Simply put, if a sport or activity was facing participation issues before the pandemic hit, recovering registration numbers will be a slow process. And with only 38% of girls participating in sport, female sports is going to be a slow comeback.
Currently, both in-school and after school sports are on hold in our province. Complete seasons have been cancelled in almost every sport, and could potentially face this for a second round in 2021. Kids are not only missing out on the exercise, fun and comradery that sports brings, but the high school level athlete is potentially missing out on scouting opportunities and scholarships for Fall 2021.
It has been said ‘we’re all in the same boat’ when talking about Covid. We’re perhaps in the same storm, but definitely not in the same boat. Same goes for sports. From a recreational and club level standpoint, sport has seen a decline of up to 97% in participation and membership in some sports. The physical and mental health benefits from sport to Canadian society cannot ever be underestimated.
Let’s look at Swimming for example. According to Swimming Canada, “With restricted access to pools, approximately only 30 per cent of all swimming clubs have reached their 2019-20 registration numbers. Slightly more than half the clubs have seen at least 75 per cent of their membership return. Swimming Canada membership numbers are at just under half of what is normally seen in October of each season (September and October are key months to swimming members returning to the sport).”
With 282,000 individual training sessions completed, there has not been any recorded or reported transmissions at a club or university swimming training session.
Recreational, club and university swimming are often likened to a feeder system for high-performance programming in sports. The younger swimmers are the future of the sport – they are the future Olympians and Paralympians for our country. If we miss two years of recreational sport now, does a 2024 or 2028 Olympic hopeful team exist? This is a critical issue for the future of sport and could impact Canada as a nation.
As we all know, the 2020 Olympic Games were postponed to Summer 2021. 2016 saw one of the most successful Olympics for the sport of Swimming our country has ever seen. Penny Oleksiak broke the Canadian record for most medals (4) won by a single Canadian athlete in any Summer Olympic Games and was the youngest ever Canadian gold medalist. The six medals won by Team Canada in swimming was the most since the 1984 Olympics. The sport was on a high…and for the 2021 Team Canada hopefuls, there is much in question about what will happen for not only the future of the sport, but for their own road to the Olympics.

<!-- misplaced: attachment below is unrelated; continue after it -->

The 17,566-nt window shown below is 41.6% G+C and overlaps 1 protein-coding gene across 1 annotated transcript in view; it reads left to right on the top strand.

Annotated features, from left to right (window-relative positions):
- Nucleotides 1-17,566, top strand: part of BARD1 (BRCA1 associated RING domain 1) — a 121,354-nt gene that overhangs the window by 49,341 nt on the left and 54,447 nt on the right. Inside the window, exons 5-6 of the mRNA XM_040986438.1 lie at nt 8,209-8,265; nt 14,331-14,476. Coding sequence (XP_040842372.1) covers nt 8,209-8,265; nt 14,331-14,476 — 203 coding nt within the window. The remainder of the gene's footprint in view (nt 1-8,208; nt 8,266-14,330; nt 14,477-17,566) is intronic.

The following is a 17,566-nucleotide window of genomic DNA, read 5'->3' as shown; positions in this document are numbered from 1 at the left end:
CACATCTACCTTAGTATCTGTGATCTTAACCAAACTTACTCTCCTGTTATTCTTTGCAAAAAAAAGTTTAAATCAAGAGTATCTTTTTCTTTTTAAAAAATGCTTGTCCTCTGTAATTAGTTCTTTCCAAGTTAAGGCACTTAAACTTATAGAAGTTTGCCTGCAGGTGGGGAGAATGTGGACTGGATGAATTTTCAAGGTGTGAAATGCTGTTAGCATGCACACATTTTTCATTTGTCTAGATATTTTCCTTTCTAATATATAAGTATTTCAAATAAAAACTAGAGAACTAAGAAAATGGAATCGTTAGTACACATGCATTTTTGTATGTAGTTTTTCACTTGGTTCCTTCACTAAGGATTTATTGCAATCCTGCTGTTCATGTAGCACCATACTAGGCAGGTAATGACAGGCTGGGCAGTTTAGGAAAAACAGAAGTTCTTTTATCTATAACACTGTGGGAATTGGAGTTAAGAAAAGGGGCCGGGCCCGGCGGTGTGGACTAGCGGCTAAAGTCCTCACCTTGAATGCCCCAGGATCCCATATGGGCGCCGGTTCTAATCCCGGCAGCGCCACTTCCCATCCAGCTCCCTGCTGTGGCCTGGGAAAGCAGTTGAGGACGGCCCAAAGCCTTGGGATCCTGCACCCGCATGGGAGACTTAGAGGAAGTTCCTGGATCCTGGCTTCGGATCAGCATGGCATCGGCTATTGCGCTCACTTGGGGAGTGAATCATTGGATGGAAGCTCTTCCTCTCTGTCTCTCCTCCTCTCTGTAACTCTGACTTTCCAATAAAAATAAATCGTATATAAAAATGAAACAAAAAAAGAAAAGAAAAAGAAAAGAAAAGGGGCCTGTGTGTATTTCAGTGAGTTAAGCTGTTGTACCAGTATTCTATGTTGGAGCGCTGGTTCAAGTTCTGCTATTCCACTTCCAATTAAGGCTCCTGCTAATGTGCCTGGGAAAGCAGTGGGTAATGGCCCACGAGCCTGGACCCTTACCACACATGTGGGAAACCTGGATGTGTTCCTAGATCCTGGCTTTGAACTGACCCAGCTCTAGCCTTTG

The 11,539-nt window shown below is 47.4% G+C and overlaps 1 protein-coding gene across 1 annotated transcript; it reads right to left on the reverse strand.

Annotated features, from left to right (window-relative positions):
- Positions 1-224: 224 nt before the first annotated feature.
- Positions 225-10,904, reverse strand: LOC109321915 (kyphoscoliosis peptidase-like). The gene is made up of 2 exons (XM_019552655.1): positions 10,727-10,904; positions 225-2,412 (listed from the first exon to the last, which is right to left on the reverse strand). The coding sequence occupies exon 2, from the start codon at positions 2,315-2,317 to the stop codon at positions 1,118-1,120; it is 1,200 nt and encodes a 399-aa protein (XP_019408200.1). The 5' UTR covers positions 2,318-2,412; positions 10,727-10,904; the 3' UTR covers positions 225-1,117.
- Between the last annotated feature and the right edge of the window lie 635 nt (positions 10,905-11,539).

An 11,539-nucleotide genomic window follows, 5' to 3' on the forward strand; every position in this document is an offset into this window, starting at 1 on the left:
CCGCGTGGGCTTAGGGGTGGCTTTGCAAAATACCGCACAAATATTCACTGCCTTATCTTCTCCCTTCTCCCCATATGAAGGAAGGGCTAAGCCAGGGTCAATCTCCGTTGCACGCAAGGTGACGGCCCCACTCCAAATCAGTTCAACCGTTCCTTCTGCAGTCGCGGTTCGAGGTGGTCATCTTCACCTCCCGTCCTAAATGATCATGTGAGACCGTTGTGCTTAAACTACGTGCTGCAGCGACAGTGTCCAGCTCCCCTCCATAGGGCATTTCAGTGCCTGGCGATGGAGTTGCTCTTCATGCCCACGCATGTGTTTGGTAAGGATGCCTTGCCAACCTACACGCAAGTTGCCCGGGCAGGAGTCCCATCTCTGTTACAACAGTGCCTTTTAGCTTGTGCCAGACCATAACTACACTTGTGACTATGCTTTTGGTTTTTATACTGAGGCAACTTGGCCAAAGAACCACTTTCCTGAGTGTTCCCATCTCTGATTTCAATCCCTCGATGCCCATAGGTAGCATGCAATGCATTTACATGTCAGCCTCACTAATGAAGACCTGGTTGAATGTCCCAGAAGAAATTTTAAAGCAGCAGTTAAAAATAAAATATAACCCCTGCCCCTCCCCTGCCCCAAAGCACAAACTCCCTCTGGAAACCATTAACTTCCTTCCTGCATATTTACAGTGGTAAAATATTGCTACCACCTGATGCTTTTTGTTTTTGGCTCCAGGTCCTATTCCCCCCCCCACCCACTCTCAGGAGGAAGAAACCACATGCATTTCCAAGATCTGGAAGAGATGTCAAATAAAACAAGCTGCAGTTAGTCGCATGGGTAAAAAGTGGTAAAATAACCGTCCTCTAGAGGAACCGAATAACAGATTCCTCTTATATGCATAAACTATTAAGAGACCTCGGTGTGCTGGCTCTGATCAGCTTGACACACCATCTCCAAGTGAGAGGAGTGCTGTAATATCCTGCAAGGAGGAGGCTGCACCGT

Winnipeg’s own Kelsey Wog is currently ranked in the top two for swimming in Canada. Her races, 200 Breaststroke and 200 Individual Medley, have the chance of landing her a spot on the Canadian Olympic Team this Spring. She has been dreaming about this moment since 2016. For any high-performance athlete in any year, the dedication and work ethic needed to succeed is off the charts. During a world-wide pandemic, things have taken on a new set of issues.
“All the uncertainty is the most difficult thing, not being able to know if I will have access to a pool or training facility tomorrow. It has also been tough on (all) athletes because Olympic years’ are special and everyone puts everything into them, and now athletes are needing to put everything into this year again, yet it may not be possible to do because of Covid restrictions, so that is stressful and mentally draining.”
While continuing to train when she can, Wog has managed to trust the process and continue to strive towards her Team Canada goals. But it isn’t always easy.
“Having confidence and believing that you can do it while trusting the process, knowing you have given it your best effort and that you are prepared. I have really struggled with confidence and believing in myself that I can do it, and this is something that I have worked on. For me to me believe in myself, I needed to be confident in the work I had put into training, and trust that I have done everything that I possibly could to be ready for the race,” says Wog.
Wog is a huge proponent for girls in sport, and wants to see every young girl try the sports that excite them. Her support network, including her coaching team, family and friends, has been there for her every step of the way, which has helped her navigate this strange time as an athlete. The encouragement from her parents has been, what she feels, key to her success.
While there isn’t an easy answer as to how sport is to get through this time in history, it is important for us to understand that missing sports is a big issue for our country right now. We miss cheering on our Jets, watching the road to the Olympics for some of our hometown favorites, cheering our daughters on at their volleyball games. It is part of our culture and something that brings us together as a community. We need to ensure that we put in a valiant effort for the return to sport as a province and as a country, and do our best to keep ourselves and our kids active so the return to sport won’t be a question of if, but rather when.